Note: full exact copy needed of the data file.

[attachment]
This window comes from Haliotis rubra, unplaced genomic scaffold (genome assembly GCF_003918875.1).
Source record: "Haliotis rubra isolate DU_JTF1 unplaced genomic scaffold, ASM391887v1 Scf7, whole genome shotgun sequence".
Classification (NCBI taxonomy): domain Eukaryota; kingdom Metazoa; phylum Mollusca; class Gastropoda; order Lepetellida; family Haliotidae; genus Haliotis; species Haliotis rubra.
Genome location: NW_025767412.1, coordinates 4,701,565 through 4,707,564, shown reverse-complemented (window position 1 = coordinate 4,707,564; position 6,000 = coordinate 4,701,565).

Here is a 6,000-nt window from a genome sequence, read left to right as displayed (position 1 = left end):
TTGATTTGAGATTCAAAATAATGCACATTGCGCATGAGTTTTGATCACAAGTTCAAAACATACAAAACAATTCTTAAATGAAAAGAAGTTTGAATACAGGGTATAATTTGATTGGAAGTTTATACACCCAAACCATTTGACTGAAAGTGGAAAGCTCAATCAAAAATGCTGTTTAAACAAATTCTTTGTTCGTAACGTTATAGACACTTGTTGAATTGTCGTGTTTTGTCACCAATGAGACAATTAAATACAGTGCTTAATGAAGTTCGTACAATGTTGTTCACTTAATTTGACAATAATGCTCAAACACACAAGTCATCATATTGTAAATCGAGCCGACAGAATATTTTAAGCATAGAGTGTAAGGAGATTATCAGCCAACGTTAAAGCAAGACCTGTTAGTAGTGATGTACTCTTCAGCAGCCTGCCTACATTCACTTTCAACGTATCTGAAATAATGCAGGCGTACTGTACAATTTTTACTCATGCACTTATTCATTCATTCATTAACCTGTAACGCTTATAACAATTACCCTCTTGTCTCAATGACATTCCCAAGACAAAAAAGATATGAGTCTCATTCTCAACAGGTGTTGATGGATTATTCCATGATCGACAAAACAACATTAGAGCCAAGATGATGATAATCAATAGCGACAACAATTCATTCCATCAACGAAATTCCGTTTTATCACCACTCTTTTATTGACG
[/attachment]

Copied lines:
This window comes from Haliotis rubra, unplaced genomic scaffold (genome assembly GCF_003918875.1).
Source record: "Haliotis rubra isolate DU_JTF1 unplaced genomic scaffold, ASM391887v1 Scf7, whole genome shotgun sequence".
Classification (NCBI taxonomy): domain Eukaryota; kingdom Metazoa; phylum Mollusca; class Gastropoda; order Lepetellida; family Haliotidae; genus Haliotis; species Haliotis rubra.
Genome location: NW_025767412.1, coordinates 4,701,565 through 4,707,564, shown reverse-complemented (window position 1 = coordinate 4,707,564; position 6,000 = coordinate 4,701,565).

Here is a 6,000-nt window from a genome sequence, read left to right as displayed (position 1 = left end):
TTGATTTGAGATTCAAAATAATGCACATTGCGCATGAGTTTTGATCACAAGTTCAAAACATACAAAACAATTCTTAAATGAAAAGAAGTTTGAATACAGGGTATAATTTGATTGGAAGTTTATACACCCAAACCATTTGACTGAAAGTGGAAAGCTCAATCAAAAATGCTGTTTAAACAAATTCTTTGTTCGTAACGTTATAGACACTTGTTGAATTGTCGTGTTTTGTCACCAATGAGACAATTAAATACAGTGCTTAATGAAGTTCGTACAATGTTGTTCACTTAATTTGACAATAATGCTCAAACACACAAGTCATCATATTGTAAATCGAGCCGACAGAATATTTTAAGCATAGAGTGTAAGGAGATTATCAGCCAACGTTAAAGCAAGACCTGTTAGTAGTGATGTACTCTTCAGCAGCCTGCCTACATTCACTTTCAACGTATCTGAAATAATGCAGGCGTACTGTACAATTTTTACTCATGCACTTATTCATTCATTCATTAACCTGTAACGCTTATAACAATTACCCTCTTGTCTCAATGACATTCCCAAGACAAAAAAGATATGAGTCTCATTCTCAACAGGTGTTGATGGATTATTCCATGATCGACAAAACAACATTAGAGCCAAGATGATGATAATCAATAGCGACAACAATTCATTCCATCAACGAAATTCCGTTTTATCACCACTCTTTTATTGACG